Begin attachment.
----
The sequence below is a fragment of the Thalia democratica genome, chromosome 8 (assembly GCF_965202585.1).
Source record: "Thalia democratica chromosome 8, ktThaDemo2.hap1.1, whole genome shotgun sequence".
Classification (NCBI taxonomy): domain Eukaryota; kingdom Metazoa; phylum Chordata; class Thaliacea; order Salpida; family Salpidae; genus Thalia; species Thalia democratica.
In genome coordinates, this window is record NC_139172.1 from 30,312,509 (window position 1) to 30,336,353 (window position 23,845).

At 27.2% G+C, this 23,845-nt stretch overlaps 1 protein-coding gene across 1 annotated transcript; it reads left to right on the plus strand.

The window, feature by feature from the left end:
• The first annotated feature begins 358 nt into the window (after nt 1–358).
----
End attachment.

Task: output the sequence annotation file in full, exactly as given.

The sequence below is a fragment of the Thalia democratica genome, chromosome 8 (assembly GCF_965202585.1).
Source record: "Thalia democratica chromosome 8, ktThaDemo2.hap1.1, whole genome shotgun sequence".
Classification (NCBI taxonomy): domain Eukaryota; kingdom Metazoa; phylum Chordata; class Thaliacea; order Salpida; family Salpidae; genus Thalia; species Thalia democratica.
In genome coordinates, this window is record NC_139172.1 from 30,312,509 (window position 1) to 30,336,353 (window position 23,845).

At 27.2% G+C, this 23,845-nt stretch overlaps 1 protein-coding gene across 1 annotated transcript; it reads left to right on the plus strand.

The window, feature by feature from the left end:
• The first annotated feature begins 358 nt into the window (after nt 1–358).